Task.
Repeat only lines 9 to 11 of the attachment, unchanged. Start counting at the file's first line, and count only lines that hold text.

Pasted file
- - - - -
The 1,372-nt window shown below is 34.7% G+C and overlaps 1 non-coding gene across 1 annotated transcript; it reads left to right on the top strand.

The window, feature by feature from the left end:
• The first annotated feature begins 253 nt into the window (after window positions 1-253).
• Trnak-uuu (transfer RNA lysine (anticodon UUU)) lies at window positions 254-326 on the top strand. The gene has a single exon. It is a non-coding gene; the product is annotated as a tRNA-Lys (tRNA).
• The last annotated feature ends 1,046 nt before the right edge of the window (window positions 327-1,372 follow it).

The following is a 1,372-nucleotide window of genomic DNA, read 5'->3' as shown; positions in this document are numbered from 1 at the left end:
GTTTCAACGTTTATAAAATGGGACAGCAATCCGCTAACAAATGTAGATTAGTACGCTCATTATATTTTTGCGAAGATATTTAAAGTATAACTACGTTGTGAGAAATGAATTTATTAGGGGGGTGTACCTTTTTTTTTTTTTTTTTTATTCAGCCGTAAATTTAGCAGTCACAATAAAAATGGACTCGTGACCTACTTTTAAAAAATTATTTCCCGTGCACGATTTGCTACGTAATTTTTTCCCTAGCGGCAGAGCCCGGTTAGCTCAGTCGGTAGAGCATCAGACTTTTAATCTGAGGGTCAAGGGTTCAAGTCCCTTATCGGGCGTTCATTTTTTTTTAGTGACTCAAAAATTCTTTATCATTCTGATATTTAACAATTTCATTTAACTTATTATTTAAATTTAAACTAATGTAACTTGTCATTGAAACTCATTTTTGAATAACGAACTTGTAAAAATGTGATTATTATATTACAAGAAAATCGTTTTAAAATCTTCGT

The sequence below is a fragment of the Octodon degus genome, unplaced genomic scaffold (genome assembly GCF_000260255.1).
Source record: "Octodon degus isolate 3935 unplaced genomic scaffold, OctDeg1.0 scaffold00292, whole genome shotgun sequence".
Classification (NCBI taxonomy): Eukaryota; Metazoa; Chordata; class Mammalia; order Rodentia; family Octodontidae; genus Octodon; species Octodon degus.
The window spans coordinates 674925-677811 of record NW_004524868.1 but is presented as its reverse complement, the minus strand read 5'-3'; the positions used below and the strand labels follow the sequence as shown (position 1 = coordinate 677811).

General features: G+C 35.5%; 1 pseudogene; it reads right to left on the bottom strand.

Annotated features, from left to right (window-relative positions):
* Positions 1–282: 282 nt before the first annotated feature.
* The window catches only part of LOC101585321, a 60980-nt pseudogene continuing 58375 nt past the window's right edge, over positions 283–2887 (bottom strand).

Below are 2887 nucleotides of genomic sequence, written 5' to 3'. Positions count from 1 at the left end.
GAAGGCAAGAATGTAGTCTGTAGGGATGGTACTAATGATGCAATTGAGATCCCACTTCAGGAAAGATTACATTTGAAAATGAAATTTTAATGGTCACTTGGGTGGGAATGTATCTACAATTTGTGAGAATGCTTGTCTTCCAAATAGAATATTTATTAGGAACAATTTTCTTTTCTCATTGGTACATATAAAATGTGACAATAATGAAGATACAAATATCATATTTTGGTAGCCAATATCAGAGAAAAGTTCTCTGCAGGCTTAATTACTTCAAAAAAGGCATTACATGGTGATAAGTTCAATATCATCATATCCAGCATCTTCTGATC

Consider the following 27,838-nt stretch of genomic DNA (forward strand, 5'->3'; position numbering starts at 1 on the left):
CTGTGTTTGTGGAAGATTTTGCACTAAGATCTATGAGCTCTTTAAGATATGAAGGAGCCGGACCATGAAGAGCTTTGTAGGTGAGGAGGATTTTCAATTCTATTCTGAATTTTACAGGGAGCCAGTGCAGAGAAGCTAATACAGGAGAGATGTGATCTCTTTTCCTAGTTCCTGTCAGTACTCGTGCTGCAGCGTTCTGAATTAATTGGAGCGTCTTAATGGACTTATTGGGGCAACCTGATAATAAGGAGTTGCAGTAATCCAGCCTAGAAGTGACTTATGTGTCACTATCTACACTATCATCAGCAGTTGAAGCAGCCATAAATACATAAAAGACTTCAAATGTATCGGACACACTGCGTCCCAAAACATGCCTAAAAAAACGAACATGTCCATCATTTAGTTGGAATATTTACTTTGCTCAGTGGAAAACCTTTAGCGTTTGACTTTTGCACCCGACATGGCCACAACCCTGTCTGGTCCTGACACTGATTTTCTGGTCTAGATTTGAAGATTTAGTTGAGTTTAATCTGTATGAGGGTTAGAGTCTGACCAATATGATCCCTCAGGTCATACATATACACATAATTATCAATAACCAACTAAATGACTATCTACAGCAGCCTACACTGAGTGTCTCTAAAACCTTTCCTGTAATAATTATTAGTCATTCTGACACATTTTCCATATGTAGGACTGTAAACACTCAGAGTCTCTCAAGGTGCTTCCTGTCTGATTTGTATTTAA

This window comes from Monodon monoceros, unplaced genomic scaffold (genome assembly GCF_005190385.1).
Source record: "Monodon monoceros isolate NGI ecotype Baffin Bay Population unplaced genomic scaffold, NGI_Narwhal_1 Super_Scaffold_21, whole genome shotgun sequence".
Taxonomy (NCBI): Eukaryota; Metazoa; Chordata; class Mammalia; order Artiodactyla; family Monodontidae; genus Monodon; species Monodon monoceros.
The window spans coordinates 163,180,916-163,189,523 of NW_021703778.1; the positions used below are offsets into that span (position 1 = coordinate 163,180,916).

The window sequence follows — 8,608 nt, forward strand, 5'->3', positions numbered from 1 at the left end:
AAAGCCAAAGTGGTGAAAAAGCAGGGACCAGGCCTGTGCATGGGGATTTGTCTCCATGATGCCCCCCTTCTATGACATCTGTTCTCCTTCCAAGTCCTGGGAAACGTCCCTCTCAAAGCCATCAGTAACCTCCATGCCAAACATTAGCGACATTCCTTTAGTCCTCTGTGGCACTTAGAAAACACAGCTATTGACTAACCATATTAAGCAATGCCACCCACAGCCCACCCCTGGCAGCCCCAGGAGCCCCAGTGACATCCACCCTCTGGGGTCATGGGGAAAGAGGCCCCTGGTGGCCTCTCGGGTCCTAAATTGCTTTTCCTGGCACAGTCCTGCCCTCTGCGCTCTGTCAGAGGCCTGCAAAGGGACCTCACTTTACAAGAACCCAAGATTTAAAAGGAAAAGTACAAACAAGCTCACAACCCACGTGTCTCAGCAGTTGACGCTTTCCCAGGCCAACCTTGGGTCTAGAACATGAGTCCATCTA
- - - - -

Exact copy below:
Source record: "Octodon degus isolate 3935 unplaced genomic scaffold, OctDeg1.0 scaffold00292, whole genome shotgun sequence".
Classification (NCBI taxonomy): Eukaryota; Metazoa; Chordata; class Mammalia; order Rodentia; family Octodontidae; genus Octodon; species Octodon degus.
The window spans coordinates 674925-677811 of record NW_004524868.1 but is presented as its reverse complement, the minus strand read 5'-3'; the positions used below and the strand labels follow the sequence as shown (position 1 = coordinate 677811).